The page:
Drafting the Right Software Professional for Your Fantasy Team | TechWell

Drafting the Right Software Professional for Your Fantasy Team

Quarterback about to throw a football

I’ve enjoyed playing sports most of my life, but I’ve never been much of a fan of watching them. If my children or grandchildren were on the field or court, I was engaged, but otherwise … meh. Participating teaches you about teamwork and focus and the rewards of persistence, but I never saw value in fandom.

However, a recent conversation with a couple of friends who are fans raised an interesting point about teams that was thought-provoking. These are the kind of guys who participate in multiple fantasy leagues, know player stats, and take the day off to watch the draft.

One said he was pleased with a recent team’s trade to get a veteran wide receiver, thinking the trade addressed a weakness on the team. The other was more circumspect, saying, “Maybe, but if you think about it, the quarterback and his receivers are a system. You can’t necessarily take a component that works well in one system and expect it will perform equally well in a different system.”

Wow. I flashed to some poor personnel choices I have made in the past and some I’ve seen clients make on their development teams, and I realized the deep wisdom in this statement.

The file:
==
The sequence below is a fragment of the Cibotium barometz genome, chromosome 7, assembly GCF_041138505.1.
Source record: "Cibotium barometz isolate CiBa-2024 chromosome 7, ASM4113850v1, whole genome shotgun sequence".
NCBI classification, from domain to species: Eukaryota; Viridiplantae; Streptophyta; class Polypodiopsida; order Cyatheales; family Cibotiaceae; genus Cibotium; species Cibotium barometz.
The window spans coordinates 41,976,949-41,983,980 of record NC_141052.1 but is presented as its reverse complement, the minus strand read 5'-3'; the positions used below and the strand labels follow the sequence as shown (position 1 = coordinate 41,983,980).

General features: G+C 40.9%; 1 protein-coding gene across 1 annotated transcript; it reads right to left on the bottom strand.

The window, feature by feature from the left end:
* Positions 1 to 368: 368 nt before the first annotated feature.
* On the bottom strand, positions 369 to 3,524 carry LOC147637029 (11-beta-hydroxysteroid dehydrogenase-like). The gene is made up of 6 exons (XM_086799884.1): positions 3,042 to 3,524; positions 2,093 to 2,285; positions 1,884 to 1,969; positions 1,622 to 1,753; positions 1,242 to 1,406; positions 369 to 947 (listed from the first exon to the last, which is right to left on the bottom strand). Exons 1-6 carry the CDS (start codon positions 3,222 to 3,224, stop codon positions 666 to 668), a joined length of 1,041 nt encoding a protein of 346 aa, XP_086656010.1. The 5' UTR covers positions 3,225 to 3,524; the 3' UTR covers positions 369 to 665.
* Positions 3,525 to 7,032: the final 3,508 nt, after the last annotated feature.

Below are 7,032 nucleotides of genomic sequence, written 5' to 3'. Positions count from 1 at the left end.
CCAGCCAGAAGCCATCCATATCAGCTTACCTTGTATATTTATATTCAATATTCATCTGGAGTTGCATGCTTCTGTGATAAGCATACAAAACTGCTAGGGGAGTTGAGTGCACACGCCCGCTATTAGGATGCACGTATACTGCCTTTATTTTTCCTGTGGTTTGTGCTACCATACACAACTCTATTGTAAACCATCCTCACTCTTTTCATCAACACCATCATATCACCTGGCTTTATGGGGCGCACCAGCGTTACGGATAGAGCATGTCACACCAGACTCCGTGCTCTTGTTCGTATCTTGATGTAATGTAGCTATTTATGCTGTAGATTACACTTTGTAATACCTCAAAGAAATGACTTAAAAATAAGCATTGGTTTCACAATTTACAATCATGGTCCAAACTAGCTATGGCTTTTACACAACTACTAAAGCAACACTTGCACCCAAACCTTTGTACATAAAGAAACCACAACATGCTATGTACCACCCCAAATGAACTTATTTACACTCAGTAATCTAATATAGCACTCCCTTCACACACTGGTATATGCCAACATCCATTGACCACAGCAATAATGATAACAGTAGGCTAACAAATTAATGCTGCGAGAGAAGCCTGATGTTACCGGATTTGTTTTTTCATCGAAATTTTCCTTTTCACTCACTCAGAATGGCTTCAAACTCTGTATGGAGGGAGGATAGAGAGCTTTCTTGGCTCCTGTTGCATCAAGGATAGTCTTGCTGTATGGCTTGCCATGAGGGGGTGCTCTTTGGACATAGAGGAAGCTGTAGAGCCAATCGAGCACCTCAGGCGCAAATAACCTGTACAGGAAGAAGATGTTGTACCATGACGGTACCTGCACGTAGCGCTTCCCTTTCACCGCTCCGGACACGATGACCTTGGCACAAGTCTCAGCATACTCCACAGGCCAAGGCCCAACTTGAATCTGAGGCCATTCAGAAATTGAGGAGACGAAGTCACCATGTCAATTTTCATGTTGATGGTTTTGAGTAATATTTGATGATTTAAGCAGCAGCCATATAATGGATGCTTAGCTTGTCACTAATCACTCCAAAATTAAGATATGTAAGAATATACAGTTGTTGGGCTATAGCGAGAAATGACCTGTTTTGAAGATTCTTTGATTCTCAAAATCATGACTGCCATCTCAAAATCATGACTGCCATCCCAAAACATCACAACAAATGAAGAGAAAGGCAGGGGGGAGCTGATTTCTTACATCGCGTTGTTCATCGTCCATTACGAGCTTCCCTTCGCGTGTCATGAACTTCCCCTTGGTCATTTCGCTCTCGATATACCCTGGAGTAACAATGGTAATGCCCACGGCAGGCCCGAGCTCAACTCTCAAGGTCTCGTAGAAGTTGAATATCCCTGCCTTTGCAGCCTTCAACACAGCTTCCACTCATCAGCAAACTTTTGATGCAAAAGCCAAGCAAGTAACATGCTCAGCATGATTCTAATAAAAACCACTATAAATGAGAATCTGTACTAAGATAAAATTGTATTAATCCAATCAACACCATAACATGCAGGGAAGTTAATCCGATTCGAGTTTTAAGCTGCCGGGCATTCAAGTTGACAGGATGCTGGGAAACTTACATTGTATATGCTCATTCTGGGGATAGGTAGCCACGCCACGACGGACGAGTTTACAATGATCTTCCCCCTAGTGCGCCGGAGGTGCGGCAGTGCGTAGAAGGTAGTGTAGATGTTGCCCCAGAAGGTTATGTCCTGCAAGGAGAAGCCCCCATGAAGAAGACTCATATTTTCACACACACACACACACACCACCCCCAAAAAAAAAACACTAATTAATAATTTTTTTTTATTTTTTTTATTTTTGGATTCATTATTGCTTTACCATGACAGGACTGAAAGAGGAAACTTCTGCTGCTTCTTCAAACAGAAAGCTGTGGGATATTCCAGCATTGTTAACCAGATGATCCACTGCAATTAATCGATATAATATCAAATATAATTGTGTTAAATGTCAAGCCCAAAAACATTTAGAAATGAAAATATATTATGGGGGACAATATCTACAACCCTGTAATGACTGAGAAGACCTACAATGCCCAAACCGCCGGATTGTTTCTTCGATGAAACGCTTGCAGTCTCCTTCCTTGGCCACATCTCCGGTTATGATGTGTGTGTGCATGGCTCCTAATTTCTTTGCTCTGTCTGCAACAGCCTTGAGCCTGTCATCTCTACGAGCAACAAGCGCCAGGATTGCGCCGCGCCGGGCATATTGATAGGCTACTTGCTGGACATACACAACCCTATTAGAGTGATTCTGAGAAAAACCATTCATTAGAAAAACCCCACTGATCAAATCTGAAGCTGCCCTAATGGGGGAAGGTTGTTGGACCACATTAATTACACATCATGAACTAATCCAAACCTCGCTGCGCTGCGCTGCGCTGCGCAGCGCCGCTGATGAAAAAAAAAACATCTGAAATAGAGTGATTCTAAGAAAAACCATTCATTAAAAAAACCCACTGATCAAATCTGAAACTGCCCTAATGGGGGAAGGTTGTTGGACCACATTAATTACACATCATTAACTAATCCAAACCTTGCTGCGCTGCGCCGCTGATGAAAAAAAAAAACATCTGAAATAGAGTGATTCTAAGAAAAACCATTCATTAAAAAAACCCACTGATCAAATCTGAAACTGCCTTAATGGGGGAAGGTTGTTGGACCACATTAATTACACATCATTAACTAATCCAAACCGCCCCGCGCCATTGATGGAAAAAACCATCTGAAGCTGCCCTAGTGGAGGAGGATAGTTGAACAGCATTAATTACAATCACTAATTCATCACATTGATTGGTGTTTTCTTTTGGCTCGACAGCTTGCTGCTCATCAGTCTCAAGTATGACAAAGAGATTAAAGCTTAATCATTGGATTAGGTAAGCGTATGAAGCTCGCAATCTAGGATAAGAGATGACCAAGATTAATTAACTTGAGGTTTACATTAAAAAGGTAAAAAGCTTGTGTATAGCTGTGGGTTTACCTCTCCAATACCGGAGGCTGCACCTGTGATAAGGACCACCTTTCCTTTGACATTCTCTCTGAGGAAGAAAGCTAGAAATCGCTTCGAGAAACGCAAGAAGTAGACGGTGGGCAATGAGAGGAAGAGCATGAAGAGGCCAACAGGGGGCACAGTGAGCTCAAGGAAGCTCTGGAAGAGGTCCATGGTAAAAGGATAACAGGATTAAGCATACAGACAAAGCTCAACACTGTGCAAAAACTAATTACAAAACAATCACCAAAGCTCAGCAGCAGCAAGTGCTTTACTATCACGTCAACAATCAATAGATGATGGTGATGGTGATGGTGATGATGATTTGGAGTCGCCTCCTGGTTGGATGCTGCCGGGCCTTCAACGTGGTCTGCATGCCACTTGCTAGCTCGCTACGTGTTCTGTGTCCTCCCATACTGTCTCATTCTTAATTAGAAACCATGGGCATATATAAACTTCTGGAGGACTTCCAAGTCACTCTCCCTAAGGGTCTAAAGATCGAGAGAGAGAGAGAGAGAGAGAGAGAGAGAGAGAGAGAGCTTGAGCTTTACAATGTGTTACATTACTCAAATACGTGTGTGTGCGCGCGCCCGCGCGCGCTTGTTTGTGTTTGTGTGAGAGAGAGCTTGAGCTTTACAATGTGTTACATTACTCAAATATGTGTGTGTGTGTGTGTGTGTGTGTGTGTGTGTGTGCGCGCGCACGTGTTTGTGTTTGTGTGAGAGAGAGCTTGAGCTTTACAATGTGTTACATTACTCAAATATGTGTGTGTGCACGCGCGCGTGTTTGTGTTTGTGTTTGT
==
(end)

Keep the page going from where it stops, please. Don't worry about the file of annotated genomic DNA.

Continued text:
Individual humans are complex creatures with different strengths and weaknesses. When people are cooperating on a team—whether in software development or football—sometimes those strengths and weaknesses can be complementary and fit well, and other times they can be out of alignment and amplify the weaknesses.

For example, some developers I’ve worked with are not inspired designers, but they are exceptionally good implementers. They aren’t particularly innovative, but if you clearly define the problem and context, they build rock-solid code. Pair them with innovative designers, and you get outstanding systems; pair them with people too much like them, and you get solid systems that aren’t otherwise exceptional.

Likewise, some testers are good at exploring and finding corner cases that break systems, but they’re not particularly rigorous. Other testers are exceptionally rigorous but not adept explorers.

Teams are systems—this is both obvious and profound. Someone who appears to be a superstar in one context may be exceptionally talented, but they may also be quietly supported by others on the team who amplify the star’s positive attributes, compensate for their weaknesses, and help them to succeed.

This can explain the disappointment we sometimes experience when we add an accomplished and talented person to a team but they don’t live up to our expectations. It can also explain why someone who doesn’t seem to be working out on a team in one context can be a surprise star when transferred to a different team where they’re a better fit.

If you think about your teams as systems, it may help you make better personnel decisions. It may also give you richer criteria for understanding why someone might—or might not—be a good fit.

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